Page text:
Add a new menucontribution to the org.eclipse.ui.menus extension point. Set the location URI to "toolbar:org.eclipse.ui.main.toolbar". Add a toolbar to this extension and a new command to this new toolbar. As the id use referenceToMenuId give it a label and an icon and change the style to "pulldown".


Create a new menucontribution and set the locationURI to: "menu:referenceToMenuId"

referenceToMenuId is the ID we used earlier in the command.

Add your exiting command "de.vogella.rcp.intro.commands.toolbar.Hello" two times to this menu. Use different labels.


Run your application, it should now have a drop-down list in the application toolbar.


Add the command "referenceToMenuId" to your existing view toolbar contribution to get the drop-down menu also in your view.

7. Tutorial: Commands and context menus

In this example you add a context menu to a SWT table widget. Create a new project called de.vogella.rcp.intro.commands.popup based on the "RCP application with a view" example.

Create a new command with the de.vogella.rcp.intro.commands.popup.showSelected ID and the name Show.

In this example we will not use the default handler. Therefore add the org.eclipse.ui.handlers extension point to your plugin.xml file and add a handler. The first parameter is the commandId and the second the class for the handler. Use de.vogella.rcp.intro.commands.popup.handler.ShowSelected as class name.

commands popup10

Implement now the code for your handler. I just print the selected elements to the console.

package de.vogella.rcp.intro.commands.popup.handler;

import java.util.Iterator;

import org.eclipse.core.commands.AbstractHandler;
import org.eclipse.core.commands.ExecutionEvent;
import org.eclipse.core.commands.ExecutionException;
import org.eclipse.jface.viewers.ISelection;
import org.eclipse.jface.viewers.IStructuredSelection;
import org.eclipse.ui.handlers.HandlerUtil;

public class ShowSelected extends AbstractHandler {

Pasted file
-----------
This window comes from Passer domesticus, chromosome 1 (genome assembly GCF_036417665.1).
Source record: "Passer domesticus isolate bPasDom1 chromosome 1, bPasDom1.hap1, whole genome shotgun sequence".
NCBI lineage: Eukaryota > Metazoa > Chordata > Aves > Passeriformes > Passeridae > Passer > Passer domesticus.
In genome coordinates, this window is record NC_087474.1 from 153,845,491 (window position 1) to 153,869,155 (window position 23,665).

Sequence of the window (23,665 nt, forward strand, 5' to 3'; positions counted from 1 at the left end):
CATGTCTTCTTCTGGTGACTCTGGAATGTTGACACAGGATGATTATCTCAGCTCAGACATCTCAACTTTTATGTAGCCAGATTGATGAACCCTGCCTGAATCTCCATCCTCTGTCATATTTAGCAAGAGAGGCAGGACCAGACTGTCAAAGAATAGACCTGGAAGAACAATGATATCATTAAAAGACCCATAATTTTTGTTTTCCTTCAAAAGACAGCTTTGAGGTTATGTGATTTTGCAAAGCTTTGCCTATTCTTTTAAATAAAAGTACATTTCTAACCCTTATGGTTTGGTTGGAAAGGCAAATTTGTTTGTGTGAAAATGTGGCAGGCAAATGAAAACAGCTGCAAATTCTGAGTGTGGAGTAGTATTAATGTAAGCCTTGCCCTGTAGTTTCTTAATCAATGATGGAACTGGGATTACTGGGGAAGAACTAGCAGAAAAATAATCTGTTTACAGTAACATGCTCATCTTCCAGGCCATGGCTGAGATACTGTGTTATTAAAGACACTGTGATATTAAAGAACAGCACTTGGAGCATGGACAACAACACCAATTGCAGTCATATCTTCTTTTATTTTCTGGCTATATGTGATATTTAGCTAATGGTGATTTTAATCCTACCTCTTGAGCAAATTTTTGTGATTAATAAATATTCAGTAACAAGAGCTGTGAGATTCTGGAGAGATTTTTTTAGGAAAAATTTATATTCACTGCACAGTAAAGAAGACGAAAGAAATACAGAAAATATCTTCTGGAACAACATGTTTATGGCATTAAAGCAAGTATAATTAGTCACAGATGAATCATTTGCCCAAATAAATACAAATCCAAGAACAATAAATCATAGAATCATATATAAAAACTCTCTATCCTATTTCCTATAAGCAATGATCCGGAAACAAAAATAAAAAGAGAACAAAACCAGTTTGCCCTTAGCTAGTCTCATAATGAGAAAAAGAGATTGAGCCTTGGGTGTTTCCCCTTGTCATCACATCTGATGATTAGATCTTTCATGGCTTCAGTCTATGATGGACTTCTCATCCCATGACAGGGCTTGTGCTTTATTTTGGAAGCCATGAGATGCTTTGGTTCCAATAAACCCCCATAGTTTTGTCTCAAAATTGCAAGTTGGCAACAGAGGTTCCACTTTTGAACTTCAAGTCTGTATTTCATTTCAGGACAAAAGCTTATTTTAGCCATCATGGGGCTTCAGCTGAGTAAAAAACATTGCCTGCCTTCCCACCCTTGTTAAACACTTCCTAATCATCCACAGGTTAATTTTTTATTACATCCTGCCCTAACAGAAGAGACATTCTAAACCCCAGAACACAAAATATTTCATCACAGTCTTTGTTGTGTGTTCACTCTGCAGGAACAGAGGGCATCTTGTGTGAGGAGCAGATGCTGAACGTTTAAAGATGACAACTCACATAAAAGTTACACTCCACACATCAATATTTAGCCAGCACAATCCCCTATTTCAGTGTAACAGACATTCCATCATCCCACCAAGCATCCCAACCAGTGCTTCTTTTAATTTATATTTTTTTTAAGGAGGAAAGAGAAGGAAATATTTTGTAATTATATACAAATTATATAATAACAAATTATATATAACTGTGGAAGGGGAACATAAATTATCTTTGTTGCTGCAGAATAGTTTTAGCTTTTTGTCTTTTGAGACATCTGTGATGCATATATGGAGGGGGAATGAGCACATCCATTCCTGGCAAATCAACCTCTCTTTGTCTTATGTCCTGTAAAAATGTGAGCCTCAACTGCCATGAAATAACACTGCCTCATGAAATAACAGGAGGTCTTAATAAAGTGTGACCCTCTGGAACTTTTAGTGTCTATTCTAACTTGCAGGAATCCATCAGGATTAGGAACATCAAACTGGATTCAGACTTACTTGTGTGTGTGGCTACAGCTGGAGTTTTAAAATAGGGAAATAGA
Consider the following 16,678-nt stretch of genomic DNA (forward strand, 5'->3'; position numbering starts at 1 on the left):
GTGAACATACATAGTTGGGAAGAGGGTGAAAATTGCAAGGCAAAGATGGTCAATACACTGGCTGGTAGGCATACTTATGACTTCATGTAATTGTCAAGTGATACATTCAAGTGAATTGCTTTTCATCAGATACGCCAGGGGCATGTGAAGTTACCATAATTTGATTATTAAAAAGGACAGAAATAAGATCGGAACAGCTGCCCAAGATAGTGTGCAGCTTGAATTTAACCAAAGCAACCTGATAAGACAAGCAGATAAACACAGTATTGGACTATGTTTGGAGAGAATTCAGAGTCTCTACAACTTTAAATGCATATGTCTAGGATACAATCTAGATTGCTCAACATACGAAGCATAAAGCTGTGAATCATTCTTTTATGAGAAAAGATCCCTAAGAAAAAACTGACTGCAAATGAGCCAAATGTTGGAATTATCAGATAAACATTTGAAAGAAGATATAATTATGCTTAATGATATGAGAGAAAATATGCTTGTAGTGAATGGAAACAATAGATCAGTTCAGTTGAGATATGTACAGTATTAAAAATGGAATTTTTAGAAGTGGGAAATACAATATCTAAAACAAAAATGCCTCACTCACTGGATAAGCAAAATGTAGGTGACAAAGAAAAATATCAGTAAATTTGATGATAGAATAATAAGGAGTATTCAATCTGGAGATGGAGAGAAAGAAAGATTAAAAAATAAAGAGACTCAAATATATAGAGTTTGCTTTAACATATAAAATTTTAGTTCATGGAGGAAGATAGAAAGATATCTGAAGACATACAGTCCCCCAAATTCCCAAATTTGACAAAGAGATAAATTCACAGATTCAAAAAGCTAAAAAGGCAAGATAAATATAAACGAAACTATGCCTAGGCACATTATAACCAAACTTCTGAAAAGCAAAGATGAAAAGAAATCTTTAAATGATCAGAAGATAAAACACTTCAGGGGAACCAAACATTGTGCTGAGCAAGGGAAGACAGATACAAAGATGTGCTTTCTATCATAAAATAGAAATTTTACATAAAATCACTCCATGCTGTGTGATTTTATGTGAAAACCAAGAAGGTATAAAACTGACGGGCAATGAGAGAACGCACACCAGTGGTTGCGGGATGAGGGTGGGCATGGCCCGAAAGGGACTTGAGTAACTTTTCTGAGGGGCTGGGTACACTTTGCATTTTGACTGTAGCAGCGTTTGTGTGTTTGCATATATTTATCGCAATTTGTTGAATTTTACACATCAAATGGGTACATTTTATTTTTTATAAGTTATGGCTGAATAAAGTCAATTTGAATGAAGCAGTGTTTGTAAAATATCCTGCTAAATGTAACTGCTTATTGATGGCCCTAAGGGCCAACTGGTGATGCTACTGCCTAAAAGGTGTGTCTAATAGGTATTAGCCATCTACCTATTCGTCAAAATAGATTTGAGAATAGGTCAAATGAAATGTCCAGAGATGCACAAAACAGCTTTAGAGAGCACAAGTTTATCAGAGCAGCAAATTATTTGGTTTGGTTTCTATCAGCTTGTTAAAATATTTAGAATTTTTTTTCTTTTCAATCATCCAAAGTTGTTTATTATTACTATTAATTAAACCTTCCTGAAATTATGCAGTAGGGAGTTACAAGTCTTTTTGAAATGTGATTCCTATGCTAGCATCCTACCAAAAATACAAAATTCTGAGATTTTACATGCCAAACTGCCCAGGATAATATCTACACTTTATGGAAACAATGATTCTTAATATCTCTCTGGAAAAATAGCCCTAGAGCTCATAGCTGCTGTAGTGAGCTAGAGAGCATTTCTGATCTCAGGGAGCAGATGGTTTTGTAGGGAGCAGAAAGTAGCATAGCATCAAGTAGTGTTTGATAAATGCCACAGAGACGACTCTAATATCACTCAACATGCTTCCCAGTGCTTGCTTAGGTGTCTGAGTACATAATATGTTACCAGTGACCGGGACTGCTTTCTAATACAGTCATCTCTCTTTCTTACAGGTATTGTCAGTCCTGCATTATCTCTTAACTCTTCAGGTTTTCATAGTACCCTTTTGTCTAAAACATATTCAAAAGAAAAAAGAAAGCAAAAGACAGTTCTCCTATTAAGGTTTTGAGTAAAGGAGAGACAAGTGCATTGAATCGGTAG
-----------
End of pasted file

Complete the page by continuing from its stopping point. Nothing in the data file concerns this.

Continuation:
public Object execute(ExecutionEvent event) throws ExecutionException {
        ISelection selection = HandlerUtil.getActiveWorkbenchWindow(event)
        if (selection != null & selection instanceof IStructuredSelection) {
            IStructuredSelection strucSelection = (IStructuredSelection) selection;
            for (Iterator<Object> iterator = strucSelection.iterator(); iterator
                    .hasNext();) {
                Object element = iterator.next();
        return null;


Add a new menuContribution with the locationURI "popup:de.vogella.rcp.intro.commands.popup.view", where "de.vogella.rcp.intro.commands.popup.view" is the ID of your view which has been automatically created for you.

Right-click your new menuContribution and select New → Command. Assign your command to the field "commandId". Label it "One Item selected".

Now you have add a MenuManager to your view. Select the View class and change it to the following.

package de.vogella.rcp.intro.commands.popup;

import java.util.ArrayList;
import java.util.List;

import org.eclipse.jface.action.MenuManager;
import org.eclipse.jface.viewers.ArrayContentProvider;
import org.eclipse.jface.viewers.LabelProvider;
import org.eclipse.jface.viewers.TableViewer;
import org.eclipse.swt.SWT;
import org.eclipse.swt.graphics.Image;
import org.eclipse.swt.widgets.Composite;
import org.eclipse.swt.widgets.Menu;
import org.eclipse.ui.ISharedImages;
import org.eclipse.ui.PlatformUI;
import org.eclipse.ui.part.ViewPart;

public class View extends ViewPart {

    private TableViewer viewer;

    class ViewLabelProvider extends LabelProvider {
        public Image getImage(Object obj) {
            return PlatformUI.getWorkbench().getSharedImages().getImage(ISharedImages.IMG_OBJ_ELEMENT);

    public void createPartControl(Composite parent) {
        viewer = new TableViewer(parent, SWT.MULTI | SWT.H_SCROLL | SWT.V_SCROLL);
        viewer.setLabelProvider(new ViewLabelProvider());

        // Create a menu manager and create context menu
        MenuManager menuManager = new MenuManager();
        Menu menu = menuManager.createContextMenu(viewer.getTable());
        // set the menu on the SWT widget
        // register the menu with the framework
        getSite().registerContextMenu(menuManager, viewer);

        // make the viewer selection available

     * Passing the focus request to the viewer's control.
    public void setFocus() {

    private List<String> getData() {
        List<String> list = new ArrayList<String>();
        return list;

Run your application. If you perform a right-click on the table, your menu should become visible. If you select it menu then the names of the selected items should be written to the console.

8. About this website

Copyright © 2012-2018 vogella GmbH. Free use of the software examples is granted under the terms of the Eclipse Public License 2.0. This tutorial is published under the Creative Commons Attribution-NonCommercial-ShareAlike 3.0 Germany license.

See Licence.